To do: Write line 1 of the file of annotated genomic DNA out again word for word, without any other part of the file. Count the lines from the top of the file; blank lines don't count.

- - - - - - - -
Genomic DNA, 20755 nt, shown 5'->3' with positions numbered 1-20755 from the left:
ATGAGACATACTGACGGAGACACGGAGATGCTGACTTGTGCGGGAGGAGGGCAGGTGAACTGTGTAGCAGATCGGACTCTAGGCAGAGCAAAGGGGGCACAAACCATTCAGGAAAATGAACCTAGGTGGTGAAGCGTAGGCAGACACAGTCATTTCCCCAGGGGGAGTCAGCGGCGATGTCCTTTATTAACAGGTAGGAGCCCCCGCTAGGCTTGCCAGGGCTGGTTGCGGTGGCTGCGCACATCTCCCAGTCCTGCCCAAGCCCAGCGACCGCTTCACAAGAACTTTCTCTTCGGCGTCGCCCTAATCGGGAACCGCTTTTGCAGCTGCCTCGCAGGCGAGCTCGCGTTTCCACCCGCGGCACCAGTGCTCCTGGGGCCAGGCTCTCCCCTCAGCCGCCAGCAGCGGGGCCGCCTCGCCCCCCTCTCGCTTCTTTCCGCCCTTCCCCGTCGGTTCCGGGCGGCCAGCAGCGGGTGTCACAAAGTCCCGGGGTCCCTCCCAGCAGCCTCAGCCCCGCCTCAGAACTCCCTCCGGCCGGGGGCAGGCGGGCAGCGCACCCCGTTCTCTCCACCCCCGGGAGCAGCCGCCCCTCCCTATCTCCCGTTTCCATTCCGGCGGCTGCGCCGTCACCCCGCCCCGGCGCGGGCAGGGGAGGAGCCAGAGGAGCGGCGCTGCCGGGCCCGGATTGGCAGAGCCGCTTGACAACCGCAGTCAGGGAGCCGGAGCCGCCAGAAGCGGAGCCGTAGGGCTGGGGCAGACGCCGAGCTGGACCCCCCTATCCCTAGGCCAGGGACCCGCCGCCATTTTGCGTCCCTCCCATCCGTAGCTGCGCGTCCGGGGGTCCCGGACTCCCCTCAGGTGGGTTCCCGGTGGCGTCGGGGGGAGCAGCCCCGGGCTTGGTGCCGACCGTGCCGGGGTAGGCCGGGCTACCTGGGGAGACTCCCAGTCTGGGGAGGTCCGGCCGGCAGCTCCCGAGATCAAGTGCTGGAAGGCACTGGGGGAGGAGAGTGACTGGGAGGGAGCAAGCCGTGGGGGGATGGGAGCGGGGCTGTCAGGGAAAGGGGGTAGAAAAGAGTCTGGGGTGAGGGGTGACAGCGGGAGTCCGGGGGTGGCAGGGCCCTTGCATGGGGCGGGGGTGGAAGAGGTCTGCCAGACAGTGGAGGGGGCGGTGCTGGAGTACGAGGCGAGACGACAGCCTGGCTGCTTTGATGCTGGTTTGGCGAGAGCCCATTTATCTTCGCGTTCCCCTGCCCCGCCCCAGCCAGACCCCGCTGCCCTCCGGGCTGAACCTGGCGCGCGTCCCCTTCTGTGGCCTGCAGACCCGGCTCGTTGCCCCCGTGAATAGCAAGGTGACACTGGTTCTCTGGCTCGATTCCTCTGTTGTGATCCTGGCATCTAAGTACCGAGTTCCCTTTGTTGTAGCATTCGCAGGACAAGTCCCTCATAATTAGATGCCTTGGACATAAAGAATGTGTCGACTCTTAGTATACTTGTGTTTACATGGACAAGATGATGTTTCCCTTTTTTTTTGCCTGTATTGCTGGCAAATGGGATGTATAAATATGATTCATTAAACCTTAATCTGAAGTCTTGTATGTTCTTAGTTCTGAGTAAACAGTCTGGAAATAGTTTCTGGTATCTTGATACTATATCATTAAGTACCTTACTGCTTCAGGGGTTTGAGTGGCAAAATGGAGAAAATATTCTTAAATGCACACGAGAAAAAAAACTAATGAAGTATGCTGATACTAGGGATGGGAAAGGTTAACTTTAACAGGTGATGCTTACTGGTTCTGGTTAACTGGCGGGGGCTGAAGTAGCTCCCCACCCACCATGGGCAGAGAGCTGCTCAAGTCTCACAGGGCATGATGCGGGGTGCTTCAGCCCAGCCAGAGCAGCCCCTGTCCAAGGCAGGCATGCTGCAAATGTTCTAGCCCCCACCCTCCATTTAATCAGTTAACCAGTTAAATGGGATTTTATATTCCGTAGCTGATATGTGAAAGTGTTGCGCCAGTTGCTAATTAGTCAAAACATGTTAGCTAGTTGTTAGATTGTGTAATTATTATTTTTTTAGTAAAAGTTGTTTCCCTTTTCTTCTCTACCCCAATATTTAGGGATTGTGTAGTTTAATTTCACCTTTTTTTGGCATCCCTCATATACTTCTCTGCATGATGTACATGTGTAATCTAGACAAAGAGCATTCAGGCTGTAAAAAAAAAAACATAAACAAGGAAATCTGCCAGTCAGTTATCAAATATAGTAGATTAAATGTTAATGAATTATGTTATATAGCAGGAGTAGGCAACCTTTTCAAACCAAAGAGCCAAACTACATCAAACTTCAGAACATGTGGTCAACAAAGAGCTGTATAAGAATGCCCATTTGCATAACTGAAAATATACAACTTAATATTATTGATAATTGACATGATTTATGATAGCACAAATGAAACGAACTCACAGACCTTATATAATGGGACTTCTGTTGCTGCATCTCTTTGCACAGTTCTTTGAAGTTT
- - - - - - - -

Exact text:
Genomic DNA, 20755 nt, shown 5'->3' with positions numbered 1-20755 from the left: